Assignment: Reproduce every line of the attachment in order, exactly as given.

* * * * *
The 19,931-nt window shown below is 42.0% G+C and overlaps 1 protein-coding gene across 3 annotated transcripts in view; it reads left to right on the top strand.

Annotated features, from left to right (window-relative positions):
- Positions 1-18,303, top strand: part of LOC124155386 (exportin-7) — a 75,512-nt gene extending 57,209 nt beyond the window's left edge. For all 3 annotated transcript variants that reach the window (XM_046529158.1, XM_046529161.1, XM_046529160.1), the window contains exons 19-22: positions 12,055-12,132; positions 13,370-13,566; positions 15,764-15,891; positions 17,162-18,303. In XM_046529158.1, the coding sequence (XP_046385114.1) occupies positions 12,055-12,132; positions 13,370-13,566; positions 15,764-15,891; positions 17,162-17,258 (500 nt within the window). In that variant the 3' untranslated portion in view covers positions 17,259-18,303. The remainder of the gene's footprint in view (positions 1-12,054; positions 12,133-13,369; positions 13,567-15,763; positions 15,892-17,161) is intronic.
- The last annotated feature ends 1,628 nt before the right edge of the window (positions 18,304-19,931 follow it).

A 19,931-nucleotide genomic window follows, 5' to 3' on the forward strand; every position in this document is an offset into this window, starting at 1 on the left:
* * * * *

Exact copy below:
The 19,931-nt window shown below is 42.0% G+C and overlaps 1 protein-coding gene across 3 annotated transcripts in view; it reads left to right on the top strand.

Annotated features, from left to right (window-relative positions):
- Positions 1-18,303, top strand: part of LOC124155386 (exportin-7) — a 75,512-nt gene extending 57,209 nt beyond the window's left edge. For all 3 annotated transcript variants that reach the window (XM_046529158.1, XM_046529161.1, XM_046529160.1), the window contains exons 19-22: positions 12,055-12,132; positions 13,370-13,566; positions 15,764-15,891; positions 17,162-18,303. In XM_046529158.1, the coding sequence (XP_046385114.1) occupies positions 12,055-12,132; positions 13,370-13,566; positions 15,764-15,891; positions 17,162-17,258 (500 nt within the window). In that variant the 3' untranslated portion in view covers positions 17,259-18,303. The remainder of the gene's footprint in view (positions 1-12,054; positions 12,133-13,369; positions 13,567-15,763; positions 15,892-17,161) is intronic.
- The last annotated feature ends 1,628 nt before the right edge of the window (positions 18,304-19,931 follow it).

A 19,931-nucleotide genomic window follows, 5' to 3' on the forward strand; every position in this document is an offset into this window, starting at 1 on the left: